May 29, 2024


Conestoga’s bookstore is keeping current and competitive.

Mandatory course materials, such as course packages and textbooks costing between $500 and $1,000, have created a stigma that products at the bookstore are overpriced.

Promotional manager of the bookstore, Quinn Battersby, said although the bookstore has no control over the pricing of course materials, his staff make an effort to find competitive pricing on all other supplies which are comparable to big chains such as Staples and Office Depot.

“Comparatively, a three-inch crested Conestoga binder is actually cheaper here than the regular three-inch binders at Staples,” said Battersby.

These competitive prices for extra supplies will help students afford their textbooks, especially after the $150 per year technology and textbook grant received by all full-time students on OSAP was cut by the Liberal government to make way for the 30 per cent student rebate, which only about half of the college population is eligible for.

Other economically priced items the bookstore has in-stock include Conestoga clothing, pens, lined paper, markers and pencil crayons, as well as electronics, such as USB sticks, SD cards and Skullcandy headphones. They also sell program specific materials, such as vellum paper for engineering students and Bainbridge board for design students.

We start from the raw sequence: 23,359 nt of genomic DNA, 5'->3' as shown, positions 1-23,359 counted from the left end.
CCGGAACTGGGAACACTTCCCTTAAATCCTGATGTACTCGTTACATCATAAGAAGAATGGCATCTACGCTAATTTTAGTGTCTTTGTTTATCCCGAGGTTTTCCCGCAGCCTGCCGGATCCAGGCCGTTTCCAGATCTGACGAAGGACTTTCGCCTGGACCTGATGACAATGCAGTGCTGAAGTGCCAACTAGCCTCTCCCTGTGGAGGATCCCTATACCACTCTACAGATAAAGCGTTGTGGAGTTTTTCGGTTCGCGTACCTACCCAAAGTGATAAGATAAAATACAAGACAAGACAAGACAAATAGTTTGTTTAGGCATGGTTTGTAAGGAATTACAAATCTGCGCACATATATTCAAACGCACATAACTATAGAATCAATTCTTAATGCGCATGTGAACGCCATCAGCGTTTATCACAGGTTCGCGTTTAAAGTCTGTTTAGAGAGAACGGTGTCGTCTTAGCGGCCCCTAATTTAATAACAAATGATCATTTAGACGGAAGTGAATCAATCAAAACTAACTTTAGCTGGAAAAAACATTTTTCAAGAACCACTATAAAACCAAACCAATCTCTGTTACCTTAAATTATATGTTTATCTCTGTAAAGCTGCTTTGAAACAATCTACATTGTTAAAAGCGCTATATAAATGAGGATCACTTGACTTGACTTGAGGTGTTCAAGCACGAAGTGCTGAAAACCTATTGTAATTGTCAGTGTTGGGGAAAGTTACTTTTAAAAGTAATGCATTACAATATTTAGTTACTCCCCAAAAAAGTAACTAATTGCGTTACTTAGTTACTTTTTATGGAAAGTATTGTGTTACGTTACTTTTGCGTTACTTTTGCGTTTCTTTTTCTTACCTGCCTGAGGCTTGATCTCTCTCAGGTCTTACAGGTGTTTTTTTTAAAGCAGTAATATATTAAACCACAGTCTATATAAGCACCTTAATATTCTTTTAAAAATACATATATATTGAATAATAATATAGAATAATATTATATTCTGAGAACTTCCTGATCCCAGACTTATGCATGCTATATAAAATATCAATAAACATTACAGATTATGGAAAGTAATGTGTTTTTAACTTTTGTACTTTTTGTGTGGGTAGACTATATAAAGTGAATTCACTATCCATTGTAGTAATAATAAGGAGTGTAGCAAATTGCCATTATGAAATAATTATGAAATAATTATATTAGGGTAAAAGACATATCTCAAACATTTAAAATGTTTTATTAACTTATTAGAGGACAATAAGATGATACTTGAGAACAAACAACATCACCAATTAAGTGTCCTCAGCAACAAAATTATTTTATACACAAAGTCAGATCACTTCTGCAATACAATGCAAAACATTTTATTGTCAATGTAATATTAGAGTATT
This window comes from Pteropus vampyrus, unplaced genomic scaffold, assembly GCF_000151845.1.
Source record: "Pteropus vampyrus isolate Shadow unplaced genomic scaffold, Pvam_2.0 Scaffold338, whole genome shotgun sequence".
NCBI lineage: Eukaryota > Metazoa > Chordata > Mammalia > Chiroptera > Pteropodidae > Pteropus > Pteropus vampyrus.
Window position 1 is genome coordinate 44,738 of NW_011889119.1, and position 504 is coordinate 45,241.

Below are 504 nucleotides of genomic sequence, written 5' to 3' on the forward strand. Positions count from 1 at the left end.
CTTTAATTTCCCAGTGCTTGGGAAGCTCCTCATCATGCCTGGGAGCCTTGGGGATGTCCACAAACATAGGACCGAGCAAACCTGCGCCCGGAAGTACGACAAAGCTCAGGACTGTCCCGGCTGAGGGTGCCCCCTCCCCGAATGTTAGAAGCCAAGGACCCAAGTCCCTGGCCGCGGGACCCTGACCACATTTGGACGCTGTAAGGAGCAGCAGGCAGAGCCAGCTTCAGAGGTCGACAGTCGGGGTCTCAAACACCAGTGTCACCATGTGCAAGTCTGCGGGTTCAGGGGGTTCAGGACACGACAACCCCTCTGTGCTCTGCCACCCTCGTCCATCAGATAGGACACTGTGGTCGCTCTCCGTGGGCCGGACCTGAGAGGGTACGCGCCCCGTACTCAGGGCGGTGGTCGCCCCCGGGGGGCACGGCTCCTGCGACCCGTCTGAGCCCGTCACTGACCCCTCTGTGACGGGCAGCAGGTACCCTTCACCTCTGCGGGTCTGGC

“We try to keep our products as relevant as possible for students – we know that they like that,” said Battersby.

An online promotion that enters students who buy supplies in a draw to win gift cards to stores and restaurants, such as Best Buy and Kelsey’s, is a further motivator for students to shop at the bookstore.

Battersby said accessories, such as iPod or Blackberry cases, iPad cables and Dr. Dre Beats headphones, are being considered for sale in the near future.

Aside from the extra products, when 100 students were asked about the purchase of their course materials the feedback was generally good. A total of 58 students had all of their books, 32 had some of them and 10 had none of them.

“I can only afford to buy the textbooks I’m going to use regularly in class. Books used once or twice in a course I look elsewhere for,” said Zach Harvey, a first-year videography and documentary student.

The poll also found that of the 58 students who had all of their course materials, 20 had used the bookstore online website to reserve their purchases.

The online reservation helps students avoid lines during busy periods in September and January and allows them to pick up their materials within two days for a $5 fee.

The bookstore also offers a delivery service to Conestoga’s residence.

“It’s a very positive environment. We feel the students are very happy with the help that they are getting and the expertise we are giving them,” said Vi Friend, a bookstore service staff member.